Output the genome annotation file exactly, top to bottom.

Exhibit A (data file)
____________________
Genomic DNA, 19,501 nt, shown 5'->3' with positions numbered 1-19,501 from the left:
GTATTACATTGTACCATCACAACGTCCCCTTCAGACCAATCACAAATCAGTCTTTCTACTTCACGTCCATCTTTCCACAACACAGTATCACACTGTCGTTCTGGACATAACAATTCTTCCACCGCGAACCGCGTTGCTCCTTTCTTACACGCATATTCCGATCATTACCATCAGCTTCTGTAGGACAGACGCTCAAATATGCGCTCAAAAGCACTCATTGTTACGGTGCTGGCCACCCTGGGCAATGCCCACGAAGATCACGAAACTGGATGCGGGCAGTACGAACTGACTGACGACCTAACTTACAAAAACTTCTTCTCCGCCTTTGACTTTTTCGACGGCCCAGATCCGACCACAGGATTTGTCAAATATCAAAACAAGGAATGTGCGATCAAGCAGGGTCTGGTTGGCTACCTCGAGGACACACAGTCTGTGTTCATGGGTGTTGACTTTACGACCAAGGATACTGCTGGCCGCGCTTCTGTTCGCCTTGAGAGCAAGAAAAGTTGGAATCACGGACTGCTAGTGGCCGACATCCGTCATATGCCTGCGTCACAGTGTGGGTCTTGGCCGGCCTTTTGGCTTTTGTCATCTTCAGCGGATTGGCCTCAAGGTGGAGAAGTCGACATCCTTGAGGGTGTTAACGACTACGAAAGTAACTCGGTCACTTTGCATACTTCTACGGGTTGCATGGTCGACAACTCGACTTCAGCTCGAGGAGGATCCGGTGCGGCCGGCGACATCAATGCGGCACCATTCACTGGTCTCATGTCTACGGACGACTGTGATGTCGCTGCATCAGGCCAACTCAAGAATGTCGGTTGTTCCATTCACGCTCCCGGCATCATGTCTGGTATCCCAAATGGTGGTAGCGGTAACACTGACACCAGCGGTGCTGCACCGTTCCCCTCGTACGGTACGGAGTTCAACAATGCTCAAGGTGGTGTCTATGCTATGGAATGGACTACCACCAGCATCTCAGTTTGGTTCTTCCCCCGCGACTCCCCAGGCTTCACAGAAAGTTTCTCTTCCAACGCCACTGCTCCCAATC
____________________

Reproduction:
Genomic DNA, 19,501 nt, shown 5'->3' with positions numbered 1-19,501 from the left:
GTATTACATTGTACCATCACAACGTCCCCTTCAGACCAATCACAAATCAGTCTTTCTACTTCACGTCCATCTTTCCACAACACAGTATCACACTGTCGTTCTGGACATAACAATTCTTCCACCGCGAACCGCGTTGCTCCTTTCTTACACGCATATTCCGATCATTACCATCAGCTTCTGTAGGACAGACGCTCAAATATGCGCTCAAAAGCACTCATTGTTACGGTGCTGGCCACCCTGGGCAATGCCCACGAAGATCACGAAACTGGATGCGGGCAGTACGAACTGACTGACGACCTAACTTACAAAAACTTCTTCTCCGCCTTTGACTTTTTCGACGGCCCAGATCCGACCACAGGATTTGTCAAATATCAAAACAAGGAATGTGCGATCAAGCAGGGTCTGGTTGGCTACCTCGAGGACACACAGTCTGTGTTCATGGGTGTTGACTTTACGACCAAGGATACTGCTGGCCGCGCTTCTGTTCGCCTTGAGAGCAAGAAAAGTTGGAATCACGGACTGCTAGTGGCCGACATCCGTCATATGCCTGCGTCACAGTGTGGGTCTTGGCCGGCCTTTTGGCTTTTGTCATCTTCAGCGGATTGGCCTCAAGGTGGAGAAGTCGACATCCTTGAGGGTGTTAACGACTACGAAAGTAACTCGGTCACTTTGCATACTTCTACGGGTTGCATGGTCGACAACTCGACTTCAGCTCGAGGAGGATCCGGTGCGGCCGGCGACATCAATGCGGCACCATTCACTGGTCTCATGTCTACGGACGACTGTGATGTCGCTGCATCAGGCCAACTCAAGAATGTCGGTTGTTCCATTCACGCTCCCGGCATCATGTCTGGTATCCCAAATGGTGGTAGCGGTAACACTGACACCAGCGGTGCTGCACCGTTCCCCTCGTACGGTACGGAGTTCAACAATGCTCAAGGTGGTGTCTATGCTATGGAATGGACTACCACCAGCATCTCAGTTTGGTTCTTCCCCCGCGACTCCCCAGGCTTCACAGAAAGTTTCTCTTCCAACGCCACTGCTCCCAATC